No matter what subject matter you are working on, problem solving and critical thinking are both important skills for everyone. Problem solving is woven throughout our daily lives as we engineer better methods of overcoming obstacles in our pursuit of better living conditions.
Looking for a quick way to hook future STEM (Science Technology Engineering and Math) fans? PBS Secret Life of Scientists and Engineers are short, golden nuggets of insight into the life of modern day scientists and engineers. From biology to astronomy, to nanoscience and engineers, PBS inspires future innovators andnew discovery, showing the role models […]
If you plan to use this hands-on lunar activity in your STEM Discovery classroom and you have video access, NASA’s demonstration is a perfect addition to get the exploration started.
Thanks to NASA JPL for their continued support for teachers and curious future scientists in the classroom!
I found myself among the dead on Friday. The science of mummies and the technology that unravels the mysteries are on display at the Charlotte, NC Discovery Place Mummies of the World Exhibit. Mummies of the World tells the story of the mummies through state-of-the-art multimedia, hands-on interactive stations and cutting-edge 3-D animation taking visitors on a 6,500-year journey to explore the mummies’ history and origins as well as how they were created through both intentional and natural processes. Through computer tomography (CT) scans, researchers have determined that prior to death many of the mummies showed evidence of various ailments and illnesses, some of them endemic among families.
Did your science or math professor scare the curiosity right out of you? Girls and boys alike are curious by nature. Changing the social norm of hands-on for boys and dress up for girls means equal opportunities for all students to explore the world around us.
A colleague and I are building a new STEM club at our math, science, technology middle school magnet in Central Florida. We have looked at club successes from the past and we have analyzed the decline of some clubs, as well. Bringing together what works and weeding out a long term commitment, we hope will build the science muscles of these targeted learners.
I think “science in small doses” is a good place to begin.
Mapping out a series of units based on key science learning needs for our students on campus is complete. Now we begin our pursuit of the under resourced students mentioned in the NPR interview included in this post.~KayBorglum.com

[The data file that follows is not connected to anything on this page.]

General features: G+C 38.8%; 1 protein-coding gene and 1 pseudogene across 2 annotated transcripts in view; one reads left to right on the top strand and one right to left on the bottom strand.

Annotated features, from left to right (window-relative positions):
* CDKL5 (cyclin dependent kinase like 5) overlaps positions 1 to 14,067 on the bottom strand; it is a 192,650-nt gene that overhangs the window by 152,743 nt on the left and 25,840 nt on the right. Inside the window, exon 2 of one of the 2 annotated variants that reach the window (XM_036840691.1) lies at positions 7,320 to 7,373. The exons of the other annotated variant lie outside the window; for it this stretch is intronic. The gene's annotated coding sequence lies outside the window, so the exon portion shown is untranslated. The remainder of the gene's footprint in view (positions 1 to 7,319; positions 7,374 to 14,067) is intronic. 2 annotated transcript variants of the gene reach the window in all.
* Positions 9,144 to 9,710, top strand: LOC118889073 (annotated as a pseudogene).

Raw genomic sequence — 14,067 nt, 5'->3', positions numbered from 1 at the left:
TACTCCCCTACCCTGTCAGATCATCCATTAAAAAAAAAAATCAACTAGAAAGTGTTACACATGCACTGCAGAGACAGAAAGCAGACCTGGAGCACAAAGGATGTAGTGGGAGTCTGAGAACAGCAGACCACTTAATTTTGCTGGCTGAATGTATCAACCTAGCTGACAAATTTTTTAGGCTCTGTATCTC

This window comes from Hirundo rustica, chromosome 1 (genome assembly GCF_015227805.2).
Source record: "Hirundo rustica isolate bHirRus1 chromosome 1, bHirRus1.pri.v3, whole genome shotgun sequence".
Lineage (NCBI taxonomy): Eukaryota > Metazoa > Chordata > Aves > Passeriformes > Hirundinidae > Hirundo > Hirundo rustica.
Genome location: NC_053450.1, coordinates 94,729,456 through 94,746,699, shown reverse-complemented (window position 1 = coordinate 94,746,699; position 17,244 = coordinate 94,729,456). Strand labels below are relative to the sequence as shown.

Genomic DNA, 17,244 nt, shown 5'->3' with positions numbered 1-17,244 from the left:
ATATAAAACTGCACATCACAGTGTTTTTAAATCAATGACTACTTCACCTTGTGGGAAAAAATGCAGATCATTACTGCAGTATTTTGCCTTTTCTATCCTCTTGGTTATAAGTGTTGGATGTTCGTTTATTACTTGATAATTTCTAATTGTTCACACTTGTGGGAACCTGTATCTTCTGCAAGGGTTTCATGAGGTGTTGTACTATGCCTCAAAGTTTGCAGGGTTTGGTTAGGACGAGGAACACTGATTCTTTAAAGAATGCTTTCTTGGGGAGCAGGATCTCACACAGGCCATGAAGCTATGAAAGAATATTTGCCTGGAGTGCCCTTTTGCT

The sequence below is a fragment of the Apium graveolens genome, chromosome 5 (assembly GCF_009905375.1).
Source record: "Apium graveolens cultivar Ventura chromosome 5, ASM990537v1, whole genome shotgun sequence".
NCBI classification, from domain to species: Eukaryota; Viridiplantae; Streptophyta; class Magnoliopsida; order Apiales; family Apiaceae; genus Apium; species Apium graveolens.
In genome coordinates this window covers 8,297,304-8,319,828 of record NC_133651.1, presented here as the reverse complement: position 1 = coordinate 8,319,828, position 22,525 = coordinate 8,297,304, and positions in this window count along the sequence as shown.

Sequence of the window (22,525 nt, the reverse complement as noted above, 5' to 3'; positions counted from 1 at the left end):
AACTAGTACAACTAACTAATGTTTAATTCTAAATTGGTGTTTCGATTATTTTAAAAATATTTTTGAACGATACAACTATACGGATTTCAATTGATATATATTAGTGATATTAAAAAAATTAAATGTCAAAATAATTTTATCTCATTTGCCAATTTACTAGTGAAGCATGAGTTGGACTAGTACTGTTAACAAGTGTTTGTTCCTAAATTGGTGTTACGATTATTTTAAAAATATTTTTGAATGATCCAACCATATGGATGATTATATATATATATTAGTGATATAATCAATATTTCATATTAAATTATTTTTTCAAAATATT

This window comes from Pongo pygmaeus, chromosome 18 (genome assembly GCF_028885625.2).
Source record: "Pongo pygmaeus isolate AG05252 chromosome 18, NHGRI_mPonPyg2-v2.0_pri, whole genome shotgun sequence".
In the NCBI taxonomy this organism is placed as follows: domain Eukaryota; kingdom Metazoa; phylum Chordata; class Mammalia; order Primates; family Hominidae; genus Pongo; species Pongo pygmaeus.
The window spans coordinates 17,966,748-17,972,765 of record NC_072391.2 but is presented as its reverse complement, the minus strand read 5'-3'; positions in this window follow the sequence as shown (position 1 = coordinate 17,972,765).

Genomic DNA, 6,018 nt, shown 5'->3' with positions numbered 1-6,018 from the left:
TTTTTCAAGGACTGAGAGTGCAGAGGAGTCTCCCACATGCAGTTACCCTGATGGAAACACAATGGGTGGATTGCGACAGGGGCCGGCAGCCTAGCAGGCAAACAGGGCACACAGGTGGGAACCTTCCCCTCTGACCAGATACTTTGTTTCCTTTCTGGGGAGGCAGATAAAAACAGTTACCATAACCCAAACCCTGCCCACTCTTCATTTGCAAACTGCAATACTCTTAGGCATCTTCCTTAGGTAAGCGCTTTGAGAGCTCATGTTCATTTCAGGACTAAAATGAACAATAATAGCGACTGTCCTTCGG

The Reality of Technology in Our Classrooms
Our students were born in a world with satellites and cell phone towers. But the policy in the school yard has that technology tool held hostage in their backpack or back pocket. I bet if I took a survey tomorrow morning, more of my students would have their cell phones in their backpack and less would have a pencil or pen. From the vista of my discovery lab classroom, I see cell phones as an immediate solution to a contagious interest in science and engineering for our students.~Kay Borglum (2011)
Learning is a dynamic result of combining chunks of information and using that knowledge to create, describe, model, and connect to other ideas in future lessons. Reverse engineering in the classroom divides the lesson into steps on a path to meaningful learning and understanding for both the teacher and the student. Always begin with the end in mind.
I see the most meaningful learning happen when the unit of discovery is structured enough to guide them towards a target topic, but flexible in that their own questions energize two things: personal interest and higher quality reflective lab reports.~Kay Borglum, MS
LabTV (NDEP) video features an experiment created at the Walter Reed Army Institute of Research and blasted into space aboard the Space Shuttle is helping design better ways to treat injured soldiers and keep astronauts healthier.
We are here to inspire a generation with technology at their fingertips. The students entering my classroom are the generation who, for many of them, have been using the computer since they were two years old.
During the two-week program students have opportunities to interact with NASA scientists and engineers, engage in hands-on activities and integrate NASA content into standards-based curriculum.
I had the honor of meeting some very dedicated teachers, engineers, educators and NASA Astronaut Jon McBride today at the Florida Engineering Education Conference, sponsored by The University of Central Florida College of Engineering and Computer Science in Orlando, FL. This year’s conference focus was Engineering Space Education .Conference teachers requested some of the STEM Space Science Resources after the panel presentations today. I have included three of the resources mentioned during my presentation today. I will follow up this weekend with the Science and Math Lab grading rubric and Science Literacy Cafe’ student worksheet